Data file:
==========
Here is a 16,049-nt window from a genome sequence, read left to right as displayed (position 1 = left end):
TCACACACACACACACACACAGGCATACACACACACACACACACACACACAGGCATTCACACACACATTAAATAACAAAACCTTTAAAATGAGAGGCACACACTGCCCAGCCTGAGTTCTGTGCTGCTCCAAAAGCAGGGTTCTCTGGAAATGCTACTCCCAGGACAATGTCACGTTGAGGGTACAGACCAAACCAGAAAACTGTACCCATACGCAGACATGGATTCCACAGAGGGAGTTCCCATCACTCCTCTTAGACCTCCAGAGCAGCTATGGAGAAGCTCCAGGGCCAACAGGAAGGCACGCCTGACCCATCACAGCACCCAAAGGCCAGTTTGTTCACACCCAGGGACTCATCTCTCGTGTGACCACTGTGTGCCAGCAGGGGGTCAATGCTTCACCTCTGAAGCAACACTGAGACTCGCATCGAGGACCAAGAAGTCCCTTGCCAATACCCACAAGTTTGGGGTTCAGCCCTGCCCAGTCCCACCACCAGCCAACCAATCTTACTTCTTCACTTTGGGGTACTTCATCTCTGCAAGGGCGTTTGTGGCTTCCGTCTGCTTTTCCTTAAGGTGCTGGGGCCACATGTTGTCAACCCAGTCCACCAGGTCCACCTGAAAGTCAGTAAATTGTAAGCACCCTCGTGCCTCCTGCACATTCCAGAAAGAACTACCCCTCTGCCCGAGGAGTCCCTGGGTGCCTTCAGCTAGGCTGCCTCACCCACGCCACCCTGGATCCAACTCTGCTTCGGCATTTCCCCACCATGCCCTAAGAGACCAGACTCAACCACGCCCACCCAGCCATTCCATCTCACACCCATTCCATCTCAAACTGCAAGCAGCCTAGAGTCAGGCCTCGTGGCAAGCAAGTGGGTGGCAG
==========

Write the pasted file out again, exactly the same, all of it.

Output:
Here is a 16,049-nt window from a genome sequence, read left to right as displayed (position 1 = left end):
TCACACACACACACACACACAGGCATACACACACACACACACACACACACAGGCATTCACACACACATTAAATAACAAAACCTTTAAAATGAGAGGCACACACTGCCCAGCCTGAGTTCTGTGCTGCTCCAAAAGCAGGGTTCTCTGGAAATGCTACTCCCAGGACAATGTCACGTTGAGGGTACAGACCAAACCAGAAAACTGTACCCATACGCAGACATGGATTCCACAGAGGGAGTTCCCATCACTCCTCTTAGACCTCCAGAGCAGCTATGGAGAAGCTCCAGGGCCAACAGGAAGGCACGCCTGACCCATCACAGCACCCAAAGGCCAGTTTGTTCACACCCAGGGACTCATCTCTCGTGTGACCACTGTGTGCCAGCAGGGGGTCAATGCTTCACCTCTGAAGCAACACTGAGACTCGCATCGAGGACCAAGAAGTCCCTTGCCAATACCCACAAGTTTGGGGTTCAGCCCTGCCCAGTCCCACCACCAGCCAACCAATCTTACTTCTTCACTTTGGGGTACTTCATCTCTGCAAGGGCGTTTGTGGCTTCCGTCTGCTTTTCCTTAAGGTGCTGGGGCCACATGTTGTCAACCCAGTCCACCAGGTCCACCTGAAAGTCAGTAAATTGTAAGCACCCTCGTGCCTCCTGCACATTCCAGAAAGAACTACCCCTCTGCCCGAGGAGTCCCTGGGTGCCTTCAGCTAGGCTGCCTCACCCACGCCACCCTGGATCCAACTCTGCTTCGGCATTTCCCCACCATGCCCTAAGAGACCAGACTCAACCACGCCCACCCAGCCATTCCATCTCACACCCATTCCATCTCAAACTGCAAGCAGCCTAGAGTCAGGCCTCGTGGCAAGCAAGTGGGTGGCAG